You don’t have to read far into the story of St. Francis of Assisi to find out he would give the modern parent/authority figure an ulcer.
He drained his savings to rebuild a church because Jesus, hanging on a cross on the wall, told him to.
He disrobed completely in the town square and walked into the wilderness naked in protest to his father’s wealth.
He hugged lepers and laid in the filth of Italy’s urban gutters with the most despicable folks (according to society) under the sun.
It is telling then that in their book Prayer and Temperament, Michael & Norrisey call the SP temperament “Franciscan.” The SP temperament is aptly given to St. Francis because the sensing/perceiving temperament has a wild streak in it. SP’s don’t yield to the status quo. They are always cutting their own path, always moving to the beat of a different drum and from time to time they ignore the drum altogether and march to the beat of a tuba.
Which is impossible because a tuba is not a rhythm instrument, anyway I digress…
The SP’s are not long-term thinkers. They are heavily concerned with the presence of God here and now. They aren’t easily discouraged, and they are typically very positive about what is happening at the moment as they look for new ways to be involved in the present. They rarely take a static position on any issue, instead they leave space to change their position if the moment requires them to do so.
In Christian theology, they are people of the “Incarnation” – the real presence of Jesus in the world, in the flesh, and they think at length about how they can be Jesus in their present situation. The downside for an SP is that they are typically not suited for long-term projects, and can lose focus easily on situations requiring persistence and stability over long periods of time especially if circumstances change for them in the meantime.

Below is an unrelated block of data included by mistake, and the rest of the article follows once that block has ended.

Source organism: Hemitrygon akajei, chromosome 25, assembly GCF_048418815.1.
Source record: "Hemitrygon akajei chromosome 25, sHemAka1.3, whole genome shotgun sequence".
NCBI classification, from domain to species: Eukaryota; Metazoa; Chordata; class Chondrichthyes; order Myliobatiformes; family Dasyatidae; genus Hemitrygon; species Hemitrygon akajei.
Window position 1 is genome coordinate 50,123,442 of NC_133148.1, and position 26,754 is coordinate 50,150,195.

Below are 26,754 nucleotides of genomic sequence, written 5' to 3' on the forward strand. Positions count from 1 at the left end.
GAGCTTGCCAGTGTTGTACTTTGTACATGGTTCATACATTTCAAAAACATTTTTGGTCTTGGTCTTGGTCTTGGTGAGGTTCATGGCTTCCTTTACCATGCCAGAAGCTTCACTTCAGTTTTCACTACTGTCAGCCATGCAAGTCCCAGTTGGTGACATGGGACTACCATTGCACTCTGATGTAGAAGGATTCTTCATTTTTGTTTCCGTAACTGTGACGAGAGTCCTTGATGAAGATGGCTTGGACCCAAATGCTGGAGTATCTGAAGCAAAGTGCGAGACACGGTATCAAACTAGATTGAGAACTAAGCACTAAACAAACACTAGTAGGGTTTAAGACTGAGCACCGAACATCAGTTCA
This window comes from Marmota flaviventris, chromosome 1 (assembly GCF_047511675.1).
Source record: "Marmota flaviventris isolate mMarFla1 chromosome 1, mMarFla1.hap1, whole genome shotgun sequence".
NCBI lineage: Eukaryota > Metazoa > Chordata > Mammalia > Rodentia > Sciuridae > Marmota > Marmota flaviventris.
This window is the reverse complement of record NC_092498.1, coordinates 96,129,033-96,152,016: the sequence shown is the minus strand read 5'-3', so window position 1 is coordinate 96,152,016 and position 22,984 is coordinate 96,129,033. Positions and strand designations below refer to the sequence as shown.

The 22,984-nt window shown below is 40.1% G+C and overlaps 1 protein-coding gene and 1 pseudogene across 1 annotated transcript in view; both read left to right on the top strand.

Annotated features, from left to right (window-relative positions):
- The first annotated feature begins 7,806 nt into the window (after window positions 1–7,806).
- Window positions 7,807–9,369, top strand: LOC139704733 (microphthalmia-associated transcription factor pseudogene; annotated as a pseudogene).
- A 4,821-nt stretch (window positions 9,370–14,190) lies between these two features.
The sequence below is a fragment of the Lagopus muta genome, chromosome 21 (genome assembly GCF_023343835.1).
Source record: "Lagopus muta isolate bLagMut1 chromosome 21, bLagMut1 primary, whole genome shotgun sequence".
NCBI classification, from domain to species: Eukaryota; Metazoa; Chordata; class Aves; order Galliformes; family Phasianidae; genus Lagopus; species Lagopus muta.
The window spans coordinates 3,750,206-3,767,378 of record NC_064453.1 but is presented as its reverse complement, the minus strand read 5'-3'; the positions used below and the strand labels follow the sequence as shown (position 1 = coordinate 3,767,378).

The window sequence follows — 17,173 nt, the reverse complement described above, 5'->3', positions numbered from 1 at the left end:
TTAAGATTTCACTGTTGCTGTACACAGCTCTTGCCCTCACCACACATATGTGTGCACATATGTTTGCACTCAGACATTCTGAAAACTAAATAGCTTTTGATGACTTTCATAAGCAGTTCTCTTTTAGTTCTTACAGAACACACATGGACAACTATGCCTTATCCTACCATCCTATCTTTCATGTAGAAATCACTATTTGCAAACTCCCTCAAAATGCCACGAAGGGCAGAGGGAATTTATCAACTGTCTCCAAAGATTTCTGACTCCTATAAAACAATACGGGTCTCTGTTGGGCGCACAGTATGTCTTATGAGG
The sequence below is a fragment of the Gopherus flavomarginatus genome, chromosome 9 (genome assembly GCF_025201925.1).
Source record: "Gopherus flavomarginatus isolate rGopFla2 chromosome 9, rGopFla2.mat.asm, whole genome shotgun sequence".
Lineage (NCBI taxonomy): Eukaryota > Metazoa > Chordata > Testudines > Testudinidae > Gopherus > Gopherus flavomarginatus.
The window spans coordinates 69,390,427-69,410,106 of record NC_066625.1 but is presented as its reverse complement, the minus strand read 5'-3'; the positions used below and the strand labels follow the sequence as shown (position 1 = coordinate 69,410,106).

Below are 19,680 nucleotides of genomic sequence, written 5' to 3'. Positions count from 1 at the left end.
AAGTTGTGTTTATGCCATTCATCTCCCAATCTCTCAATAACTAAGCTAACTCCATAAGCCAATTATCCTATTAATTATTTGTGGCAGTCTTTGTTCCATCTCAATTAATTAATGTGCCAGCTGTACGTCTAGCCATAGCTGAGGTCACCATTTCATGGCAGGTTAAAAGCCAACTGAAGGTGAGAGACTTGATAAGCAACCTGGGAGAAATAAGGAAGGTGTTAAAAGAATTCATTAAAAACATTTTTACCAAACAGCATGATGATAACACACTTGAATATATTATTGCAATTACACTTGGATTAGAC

So what does the typical SP do to sustain their relationship with God?
1. Make sure to incorporate some aspect of creation or service in your life. The ability to see tangible representations of God in the present world is essential to an SP, so being in creation and seeing God’s beauty or helping another person and seeing the image of God in their face in that moment are everyday sanctuaries where SP’s can be drawn to the God who creates all things.
2. Make short term commitments (in general) when it comes to spiritual practices. An SP should avoid trying to read through the Bible in a year or attempts to read through long books of the Bible all at once. I say “in general” because it is important to get the whole scope of Scripture through reading an entire book, but it should be the exception not the rule. Finding a reading schedule for Scripture that allows for a variety (Psalms, History, Gospels, Prophecy, etc.). Allow yourself to shift and change approaches to spending time with God so as to avoid feeling stuck in a rut with your spiritual practices. You will get bored with your plan – accept it and plan for it.
3. Seek out wise counsel and LISTEN to them. SP’s are typically those who buck the status quo. They can be loners, cutting their own path and isolating themselves to focus on the things that matter most at the moment. What they lose in this is perspective on past and future thinking. It is critical for an SP to find someone they respect, someone older than themselves either spiritually or chronologically, from whom they can gain insight on the present by hearing the lessons of the past and possibilities of the future. A small group may be helpful, but a one on one meeting once a month may sit better with a true SP.
4. Pray “breath prayers.” It is important that prayer be short, focused and portable for the SP. You are imminently aware of what’s going on at the moment and desire strongly to get involved in it, so having prayers such as “Lord Jesus Christ, have mercy on me” and “Come Holy Spirit, be my guide” can be powerful ways to pray as you go. Having a structured time for prayer is helpful for an SP to help take the bite out of their “seat of the pants” lifestyle, but ultimately you need to harness your SP and pray as you go. Praying short prayers such as those above or prayers that you create yourself will allow you to locate Jesus in the midst of present activity.
I hope this series has been helpful for you – please take a moment and read back over the other three posts to get a greater sense of how God is using your natural wiring to draw you to Him.
If you don’t know how you’re wired, take a few moments today and find out here.